Fleet Mortgage Corporation (Fleet) filed a complaint for foreclosure on November 14, 1988, based upon a note and mortgage given by defendants Ronald and Pamela Schuster to International State Bank that was subsequently assigned to Fleet. Both Schusters counterclaimed against Fleet, alleging that Fleet had agreed to accept a deed in lieu of foreclosure, that Ronald had delivered said deed, and that the actions of the parties constituted a complete discharge of the defendants from any further
The Schusters had both signed the promissory note secured by a mortgage on a house in Colfax County. The Schusters defaulted on the note payment due April 1, 1988. The Schusters divorced on September 7, 1988. The court awarded the mortgaged property to Ronald, and he was required to pay the note and to indemnify and hold Pamela harmless thereon. Ronald obtained a quitclaim deed from Pamela as part of the documents requested by Fleet. What legal significance, if any, is attached to the giving of the quitclaim deed by Pamela forms the basis of this appeal.
Summary judgment is appropriate if no genuine issue as to any material fact exists, so that the movant is entitled to judgment as a matter of law. State v. Integon Indem. Corp., 105 N.M. 611, 612, 735 P.2d 528, 529 (1987); SCRA 1986, 1056(C). Pamela's claims are based upon her either being a party to or a third-party beneficiary of the "agreement" between Fleet and Ronald to take a deed in lieu of foreclosure. We find that Pamela was neither. The "agreement" at issue was an accord. An accord is "an executory agreement to settle a claim." Western Bank v. Biava, 109 N.M. 550, 551, 787 P.2d 830, 831 (1990). Pamela was not a party to the accord. She no longer had an interest in the property that was subject to the accord. The divorce decree entered September 7, 1988, awarded the property to Ronald, and he was required to pay the note and to indemnify and hold Pamela harmless. Pamela contends that while she may not have been a named party to the accord, the agreement did call for her to execute and deliver the quitclaim deed. The issuing of the quitclaim deed was a ministerial act required by the court judgment and decree to carry out the judge's order. A ministerial act is:
Black's Law Dictionary 889 (5th ed. 1979). Furthermore, there was no need for Pamela to execute a quitclaim deed since the court could have proceeded pursuant to SCRA 1986,1-070, which states in relevant part:
Finally, Pamela did in fact execute the quitclaim deed. This act did not make her a party to the accord.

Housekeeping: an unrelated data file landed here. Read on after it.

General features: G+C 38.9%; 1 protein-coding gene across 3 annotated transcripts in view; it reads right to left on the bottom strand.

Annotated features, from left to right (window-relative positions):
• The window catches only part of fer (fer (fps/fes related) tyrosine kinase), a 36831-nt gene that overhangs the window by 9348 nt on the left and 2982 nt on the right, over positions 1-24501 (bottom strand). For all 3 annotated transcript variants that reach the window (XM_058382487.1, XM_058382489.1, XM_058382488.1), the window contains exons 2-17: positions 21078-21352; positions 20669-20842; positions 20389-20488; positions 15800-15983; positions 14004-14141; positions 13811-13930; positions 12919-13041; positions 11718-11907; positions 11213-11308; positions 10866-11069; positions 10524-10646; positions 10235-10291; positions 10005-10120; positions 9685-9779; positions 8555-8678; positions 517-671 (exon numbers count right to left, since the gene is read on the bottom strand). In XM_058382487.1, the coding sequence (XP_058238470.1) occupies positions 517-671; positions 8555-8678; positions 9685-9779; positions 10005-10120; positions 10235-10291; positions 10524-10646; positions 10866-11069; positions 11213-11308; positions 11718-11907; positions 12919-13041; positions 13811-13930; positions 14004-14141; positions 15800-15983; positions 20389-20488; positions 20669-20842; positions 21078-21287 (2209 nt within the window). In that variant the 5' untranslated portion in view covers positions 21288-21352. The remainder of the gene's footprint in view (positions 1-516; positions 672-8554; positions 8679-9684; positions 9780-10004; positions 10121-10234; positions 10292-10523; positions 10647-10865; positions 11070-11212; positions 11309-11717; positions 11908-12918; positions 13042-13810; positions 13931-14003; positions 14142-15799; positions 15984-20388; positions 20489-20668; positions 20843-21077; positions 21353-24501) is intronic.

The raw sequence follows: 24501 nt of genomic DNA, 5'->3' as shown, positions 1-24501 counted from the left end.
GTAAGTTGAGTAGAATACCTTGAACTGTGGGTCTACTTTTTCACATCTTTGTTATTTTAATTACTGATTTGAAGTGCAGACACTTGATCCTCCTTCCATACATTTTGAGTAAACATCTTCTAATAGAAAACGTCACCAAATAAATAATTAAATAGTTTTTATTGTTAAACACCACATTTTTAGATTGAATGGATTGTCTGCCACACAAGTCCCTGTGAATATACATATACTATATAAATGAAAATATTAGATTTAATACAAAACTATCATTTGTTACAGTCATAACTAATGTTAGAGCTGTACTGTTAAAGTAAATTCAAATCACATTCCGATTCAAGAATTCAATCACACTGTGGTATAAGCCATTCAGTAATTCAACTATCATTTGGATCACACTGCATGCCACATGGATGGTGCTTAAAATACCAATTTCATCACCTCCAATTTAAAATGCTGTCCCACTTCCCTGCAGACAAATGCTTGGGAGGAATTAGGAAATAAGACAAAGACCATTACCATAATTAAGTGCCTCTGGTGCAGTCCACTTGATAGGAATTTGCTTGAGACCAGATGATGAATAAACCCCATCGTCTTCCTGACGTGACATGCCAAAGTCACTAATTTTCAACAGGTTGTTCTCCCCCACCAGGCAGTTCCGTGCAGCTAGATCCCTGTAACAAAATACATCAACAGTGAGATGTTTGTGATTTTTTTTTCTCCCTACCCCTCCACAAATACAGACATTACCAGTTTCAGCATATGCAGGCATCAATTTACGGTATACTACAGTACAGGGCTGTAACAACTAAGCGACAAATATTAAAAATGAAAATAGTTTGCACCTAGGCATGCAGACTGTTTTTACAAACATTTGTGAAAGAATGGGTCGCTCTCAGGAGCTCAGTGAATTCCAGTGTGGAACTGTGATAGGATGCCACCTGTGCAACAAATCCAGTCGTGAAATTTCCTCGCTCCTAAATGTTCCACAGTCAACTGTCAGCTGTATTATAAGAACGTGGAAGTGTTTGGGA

It is a general rule of law that one who is not a party to a contract cannot maintain suit upon it. Staley v. New, 56 N.M. 756, 250 P.2d 893 (1952). Pamela, therefore, contends that since she is not a party to the agreement, she was a third-party beneficiary to the accord. A third party may be a beneficiary of such contract, and as a beneficiary may have an enforceable right against a party to a contract. Permian Basin Inv. Corp. v. Lloyd, 63 N.M. 1, 312 P.2d 533 (1957). Whether a party is a third-party beneficiary
Summary judgment also was proper on the issue of prima facie tort. Fleet set out a prima facie showing of entitlement to summary judgment. See Koenig v. Perez, 104 N.M. 664, 666, 726 P.2d 341, 343 (1986). This showing consisted of demonstrating there were no facts, whatsoever, supporting the necessary prima facie tort element of intent to injure plaintiff. Schmitz v. Smentowski, 109 N.M. 386, 394, 785 P.2d 726, 734 (1990). The burden then shifted to Pamela "to show at least a reasonable doubt as to whether a genuine issue for trial exists." Koenig, 104 N.M. at 666, 726 P.2d at 343. Looking at the record as a whole, we are unable to find any material fact in issue, let alone any material fact supporting the element of intent. See Pharmaseal Laboratories, Inc. v. Goffe, 90 N.M. 753, 568 P.2d 589 (1977).
Appellant raises five additional issues. We find, however, that our holding that Pamela was neither a party to nor a third-party beneficiary of the accord is dispositive of those issues.
Finally, any remedy available to Pamela would have to be based on an action against her husband under the indemnity and hold harmless provision of the divorce judgment and decree. In view of the foregoing, the judgment of the trial court is affirmed.
IT IS SO ORDERED.
BACA and MONTGOMERY, JJ., concur.